And now,
Goreyography Reviews
something completely different, from Pomegranate

of Gremlin

DuPre Jones

The Adventures of Gremlin from Pomegranate

The Adventures of Gremlin
ISBN 978-0-7649-6605-7 available from Pomegranate, or from

Sept 20, 2013
by Glen Emil

Sept 20, 2013      Special to Goreyography

Gremlin was a spunky little girl. Zeppelin, her brother, was assaulted by a large bear, at least once. Who better to illustrate DuPre Jones’s comedic rewrite of Hansel & Gretel than Edward Gorey? Mr. Jones’s debut book The Adventures of Gremlin, reintroduced this Fall by Pomegranate, is a tightly written tale with characters so vividly familiar, that those acquainted with Gorey’s work might think ‘Gremlin’ was written with Gorey's cast of ‘usual suspects’ in mind. It's wonderfully cheeky; wry, and irreverent. Perhaps still a tad sophisticated for the nanny crowd, ‘Gremlin’ reads well for young adults looking for something clever, and could easily play well on today’s comic stage.

'The Adventures of Gremlin' from Pomegrante 2013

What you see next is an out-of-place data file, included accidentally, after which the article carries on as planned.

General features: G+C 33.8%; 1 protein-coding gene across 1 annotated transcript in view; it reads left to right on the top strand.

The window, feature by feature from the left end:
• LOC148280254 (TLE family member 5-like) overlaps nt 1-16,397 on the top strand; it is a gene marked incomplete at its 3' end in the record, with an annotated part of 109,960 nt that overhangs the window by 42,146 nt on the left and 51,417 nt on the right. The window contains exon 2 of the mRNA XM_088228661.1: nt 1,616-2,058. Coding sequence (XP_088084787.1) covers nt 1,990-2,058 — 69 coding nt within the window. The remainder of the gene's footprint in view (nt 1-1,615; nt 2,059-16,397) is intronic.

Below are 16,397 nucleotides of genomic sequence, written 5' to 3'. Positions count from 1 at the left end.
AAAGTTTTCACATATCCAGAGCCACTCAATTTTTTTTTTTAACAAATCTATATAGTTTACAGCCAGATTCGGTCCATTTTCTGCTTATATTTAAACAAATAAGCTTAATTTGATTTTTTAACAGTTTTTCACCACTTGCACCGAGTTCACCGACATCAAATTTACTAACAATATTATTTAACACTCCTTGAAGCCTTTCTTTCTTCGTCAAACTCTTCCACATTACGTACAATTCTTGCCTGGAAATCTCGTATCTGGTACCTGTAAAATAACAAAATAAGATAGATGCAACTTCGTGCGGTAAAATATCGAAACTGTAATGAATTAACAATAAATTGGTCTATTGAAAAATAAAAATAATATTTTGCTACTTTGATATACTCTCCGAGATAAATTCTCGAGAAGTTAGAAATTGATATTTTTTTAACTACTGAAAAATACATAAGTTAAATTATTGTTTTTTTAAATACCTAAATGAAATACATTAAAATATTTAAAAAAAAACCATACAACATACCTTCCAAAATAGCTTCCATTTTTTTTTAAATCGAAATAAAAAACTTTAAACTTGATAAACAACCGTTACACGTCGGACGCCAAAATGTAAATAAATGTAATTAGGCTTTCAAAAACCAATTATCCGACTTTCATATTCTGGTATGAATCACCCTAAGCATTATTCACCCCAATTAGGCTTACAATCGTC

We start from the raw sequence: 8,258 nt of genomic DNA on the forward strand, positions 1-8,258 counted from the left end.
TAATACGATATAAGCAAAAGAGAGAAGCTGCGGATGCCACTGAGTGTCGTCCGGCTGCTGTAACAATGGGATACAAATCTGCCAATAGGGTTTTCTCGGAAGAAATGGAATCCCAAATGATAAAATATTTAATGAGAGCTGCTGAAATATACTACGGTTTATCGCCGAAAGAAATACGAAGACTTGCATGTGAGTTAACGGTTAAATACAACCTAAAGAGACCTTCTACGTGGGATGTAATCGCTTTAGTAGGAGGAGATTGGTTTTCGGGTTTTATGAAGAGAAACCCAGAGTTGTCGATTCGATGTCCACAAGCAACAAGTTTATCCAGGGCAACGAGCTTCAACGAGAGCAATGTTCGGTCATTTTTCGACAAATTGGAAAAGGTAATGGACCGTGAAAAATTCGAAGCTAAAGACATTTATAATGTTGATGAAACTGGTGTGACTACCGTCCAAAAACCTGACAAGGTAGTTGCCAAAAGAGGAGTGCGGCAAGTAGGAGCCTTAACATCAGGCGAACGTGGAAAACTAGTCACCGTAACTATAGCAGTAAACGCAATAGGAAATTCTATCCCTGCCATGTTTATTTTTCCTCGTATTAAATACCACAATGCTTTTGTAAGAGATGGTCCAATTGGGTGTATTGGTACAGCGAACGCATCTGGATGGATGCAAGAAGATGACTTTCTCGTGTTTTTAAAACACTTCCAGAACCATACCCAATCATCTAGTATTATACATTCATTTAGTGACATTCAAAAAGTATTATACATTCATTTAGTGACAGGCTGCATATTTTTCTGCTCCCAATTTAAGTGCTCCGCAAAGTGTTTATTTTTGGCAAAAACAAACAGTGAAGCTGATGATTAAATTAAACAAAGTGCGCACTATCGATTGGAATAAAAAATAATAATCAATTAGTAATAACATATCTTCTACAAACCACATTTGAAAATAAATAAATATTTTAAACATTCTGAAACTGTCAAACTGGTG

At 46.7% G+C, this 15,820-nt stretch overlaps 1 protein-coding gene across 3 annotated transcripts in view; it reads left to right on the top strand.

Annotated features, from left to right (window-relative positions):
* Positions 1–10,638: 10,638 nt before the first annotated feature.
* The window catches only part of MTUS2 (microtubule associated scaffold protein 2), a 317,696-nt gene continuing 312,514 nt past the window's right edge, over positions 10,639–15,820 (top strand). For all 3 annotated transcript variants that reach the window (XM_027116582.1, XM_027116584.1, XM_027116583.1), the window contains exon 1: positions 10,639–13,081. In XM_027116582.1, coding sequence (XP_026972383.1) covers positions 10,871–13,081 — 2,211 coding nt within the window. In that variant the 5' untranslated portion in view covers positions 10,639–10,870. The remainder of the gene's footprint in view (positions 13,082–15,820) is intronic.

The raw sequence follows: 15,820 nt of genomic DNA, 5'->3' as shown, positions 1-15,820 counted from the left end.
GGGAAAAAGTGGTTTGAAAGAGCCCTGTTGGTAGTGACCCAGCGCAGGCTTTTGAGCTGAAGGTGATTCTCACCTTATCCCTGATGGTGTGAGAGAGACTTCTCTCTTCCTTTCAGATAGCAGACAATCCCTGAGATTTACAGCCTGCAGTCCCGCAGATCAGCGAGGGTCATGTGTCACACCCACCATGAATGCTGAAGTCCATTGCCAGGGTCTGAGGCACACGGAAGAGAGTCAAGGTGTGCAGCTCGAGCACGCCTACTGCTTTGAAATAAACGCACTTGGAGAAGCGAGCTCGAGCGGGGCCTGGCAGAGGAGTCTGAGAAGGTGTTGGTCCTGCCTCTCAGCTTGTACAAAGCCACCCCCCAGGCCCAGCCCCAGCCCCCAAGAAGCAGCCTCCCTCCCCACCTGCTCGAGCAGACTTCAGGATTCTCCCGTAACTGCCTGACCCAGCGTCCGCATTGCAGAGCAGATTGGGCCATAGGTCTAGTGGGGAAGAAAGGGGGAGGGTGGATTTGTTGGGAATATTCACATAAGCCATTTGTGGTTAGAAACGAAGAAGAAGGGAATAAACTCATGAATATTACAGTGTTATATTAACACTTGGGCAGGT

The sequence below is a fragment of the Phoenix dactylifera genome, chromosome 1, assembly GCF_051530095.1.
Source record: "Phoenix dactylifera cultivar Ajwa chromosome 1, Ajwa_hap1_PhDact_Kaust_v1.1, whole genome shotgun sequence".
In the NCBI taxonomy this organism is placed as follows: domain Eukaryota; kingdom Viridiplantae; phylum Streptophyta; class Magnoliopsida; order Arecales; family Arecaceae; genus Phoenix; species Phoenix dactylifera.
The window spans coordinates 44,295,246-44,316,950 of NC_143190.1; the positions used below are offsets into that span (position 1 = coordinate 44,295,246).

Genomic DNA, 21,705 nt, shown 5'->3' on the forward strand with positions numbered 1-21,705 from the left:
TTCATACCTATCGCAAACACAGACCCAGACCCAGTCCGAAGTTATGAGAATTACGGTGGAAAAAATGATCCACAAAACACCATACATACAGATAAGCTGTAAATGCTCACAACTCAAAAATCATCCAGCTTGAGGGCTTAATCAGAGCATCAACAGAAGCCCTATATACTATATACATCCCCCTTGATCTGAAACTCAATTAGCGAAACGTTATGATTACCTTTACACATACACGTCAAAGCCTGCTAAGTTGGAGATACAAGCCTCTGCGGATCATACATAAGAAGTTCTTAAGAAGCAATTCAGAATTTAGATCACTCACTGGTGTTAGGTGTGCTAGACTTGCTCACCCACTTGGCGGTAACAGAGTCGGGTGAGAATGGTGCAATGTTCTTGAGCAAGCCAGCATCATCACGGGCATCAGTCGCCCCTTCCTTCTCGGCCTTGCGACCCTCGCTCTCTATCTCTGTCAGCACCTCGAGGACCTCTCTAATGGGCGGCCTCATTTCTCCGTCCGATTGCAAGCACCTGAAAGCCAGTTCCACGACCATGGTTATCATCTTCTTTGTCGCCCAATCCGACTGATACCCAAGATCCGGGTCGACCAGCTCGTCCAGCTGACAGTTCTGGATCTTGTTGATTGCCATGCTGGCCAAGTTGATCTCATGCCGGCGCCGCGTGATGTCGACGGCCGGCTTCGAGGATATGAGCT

The Adventures of Gremlin is the only work of fiction published by DuPre Jones (1937-2012). Mr. Jones had respectable, if not straight-laced day jobs as film critic for Sight and Sound, Film Quarterly, and The Washington Post. It was while at the Post that he was asked to compile a definitive list of ‘The 10 Best Movies’ from 1933 to 2011. He was a librarian for the Washington bureau of The New York Times, as well as The Washington Post. He helped create a reference library for The National Journal, and was an editor for Congressional Quarterly. In short, DuPre Jones was a man who knew his way around town.

Gorey’s fans come to savor the unexpected, even expect it. In The Adventures of Gremlin, Mr. Jones delivers quite a bit of it, while Gorey's pen and ink breathes life into the pages. DuPre's nods to the modern and off-beat aren't passed up, and Gorey obliges the reader with some very choice and charming irregularities. Edward Gorey’s artistic style is at a peak. Originally written and illustrated in 1966, ‘Gremlin’ plunges in and out of present-day sensibilities of the day, while managing to stay faithful to the fairy tale genre. There are thirty illustrations, and many are full-page works. Gorey must have enjoyed this particular book, his illustrations capture the inventiveness and flamboyance of the story to a tee.

There is true imagination at work here in ‘Gremlin’, and a worthwhile collaboration. Long out-of-print, DuPre Jones and Edward Gorey’s The Adventures of Gremlin is thoroughly enjoyable. Released by Pomegranate in the Fall of 2013.

Images from Pomegranate and Goreyography